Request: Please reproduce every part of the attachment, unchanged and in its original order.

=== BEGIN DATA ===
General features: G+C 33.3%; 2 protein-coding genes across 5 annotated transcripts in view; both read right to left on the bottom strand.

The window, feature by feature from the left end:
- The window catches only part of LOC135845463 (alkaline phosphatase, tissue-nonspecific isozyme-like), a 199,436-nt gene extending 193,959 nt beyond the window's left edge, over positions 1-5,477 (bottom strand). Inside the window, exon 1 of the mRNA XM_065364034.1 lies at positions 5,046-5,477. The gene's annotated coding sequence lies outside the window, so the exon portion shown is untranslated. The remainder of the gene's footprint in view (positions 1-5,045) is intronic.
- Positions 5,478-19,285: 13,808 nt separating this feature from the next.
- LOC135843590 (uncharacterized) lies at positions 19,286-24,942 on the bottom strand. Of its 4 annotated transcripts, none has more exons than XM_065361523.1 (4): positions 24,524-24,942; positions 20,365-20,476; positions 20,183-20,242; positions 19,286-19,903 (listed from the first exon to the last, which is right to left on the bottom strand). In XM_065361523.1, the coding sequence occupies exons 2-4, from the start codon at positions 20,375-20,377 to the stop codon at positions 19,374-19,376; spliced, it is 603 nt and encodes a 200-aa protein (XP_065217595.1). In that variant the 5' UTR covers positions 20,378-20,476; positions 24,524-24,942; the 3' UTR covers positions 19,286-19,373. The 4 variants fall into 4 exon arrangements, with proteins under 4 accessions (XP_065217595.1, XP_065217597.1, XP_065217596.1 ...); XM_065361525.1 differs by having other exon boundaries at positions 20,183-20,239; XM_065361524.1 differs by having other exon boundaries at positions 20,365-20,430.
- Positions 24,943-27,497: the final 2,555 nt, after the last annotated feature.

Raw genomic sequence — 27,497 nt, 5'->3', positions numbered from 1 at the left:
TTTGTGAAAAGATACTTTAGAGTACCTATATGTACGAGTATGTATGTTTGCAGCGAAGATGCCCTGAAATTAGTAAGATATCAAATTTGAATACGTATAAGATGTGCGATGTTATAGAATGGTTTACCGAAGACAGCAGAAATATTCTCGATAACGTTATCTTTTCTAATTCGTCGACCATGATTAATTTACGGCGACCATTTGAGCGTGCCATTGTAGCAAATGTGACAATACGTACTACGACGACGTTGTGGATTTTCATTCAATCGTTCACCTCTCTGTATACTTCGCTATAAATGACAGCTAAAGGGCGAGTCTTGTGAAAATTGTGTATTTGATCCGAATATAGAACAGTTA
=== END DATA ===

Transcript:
General features: G+C 33.3%; 2 protein-coding genes across 5 annotated transcripts in view; both read right to left on the bottom strand.

The window, feature by feature from the left end:
- The window catches only part of LOC135845463 (alkaline phosphatase, tissue-nonspecific isozyme-like), a 199,436-nt gene extending 193,959 nt beyond the window's left edge, over positions 1-5,477 (bottom strand). Inside the window, exon 1 of the mRNA XM_065364034.1 lies at positions 5,046-5,477. The gene's annotated coding sequence lies outside the window, so the exon portion shown is untranslated. The remainder of the gene's footprint in view (positions 1-5,045) is intronic.
- Positions 5,478-19,285: 13,808 nt separating this feature from the next.
- LOC135843590 (uncharacterized) lies at positions 19,286-24,942 on the bottom strand. Of its 4 annotated transcripts, none has more exons than XM_065361523.1 (4): positions 24,524-24,942; positions 20,365-20,476; positions 20,183-20,242; positions 19,286-19,903 (listed from the first exon to the last, which is right to left on the bottom strand). In XM_065361523.1, the coding sequence occupies exons 2-4, from the start codon at positions 20,375-20,377 to the stop codon at positions 19,374-19,376; spliced, it is 603 nt and encodes a 200-aa protein (XP_065217595.1). In that variant the 5' UTR covers positions 20,378-20,476; positions 24,524-24,942; the 3' UTR covers positions 19,286-19,373. The 4 variants fall into 4 exon arrangements, with proteins under 4 accessions (XP_065217595.1, XP_065217597.1, XP_065217596.1 ...); XM_065361525.1 differs by having other exon boundaries at positions 20,183-20,239; XM_065361524.1 differs by having other exon boundaries at positions 20,365-20,430.
- Positions 24,943-27,497: the final 2,555 nt, after the last annotated feature.

Raw genomic sequence — 27,497 nt, 5'->3', positions numbered from 1 at the left:
TTTGTGAAAAGATACTTTAGAGTACCTATATGTACGAGTATGTATGTTTGCAGCGAAGATGCCCTGAAATTAGTAAGATATCAAATTTGAATACGTATAAGATGTGCGATGTTATAGAATGGTTTACCGAAGACAGCAGAAATATTCTCGATAACGTTATCTTTTCTAATTCGTCGACCATGATTAATTTACGGCGACCATTTGAGCGTGCCATTGTAGCAAATGTGACAATACGTACTACGACGACGTTGTGGATTTTCATTCAATCGTTCACCTCTCTGTATACTTCGCTATAAATGACAGCTAAAGGGCGAGTCTTGTGAAAATTGTGTATTTGATCCGAATATAGAACAGTTA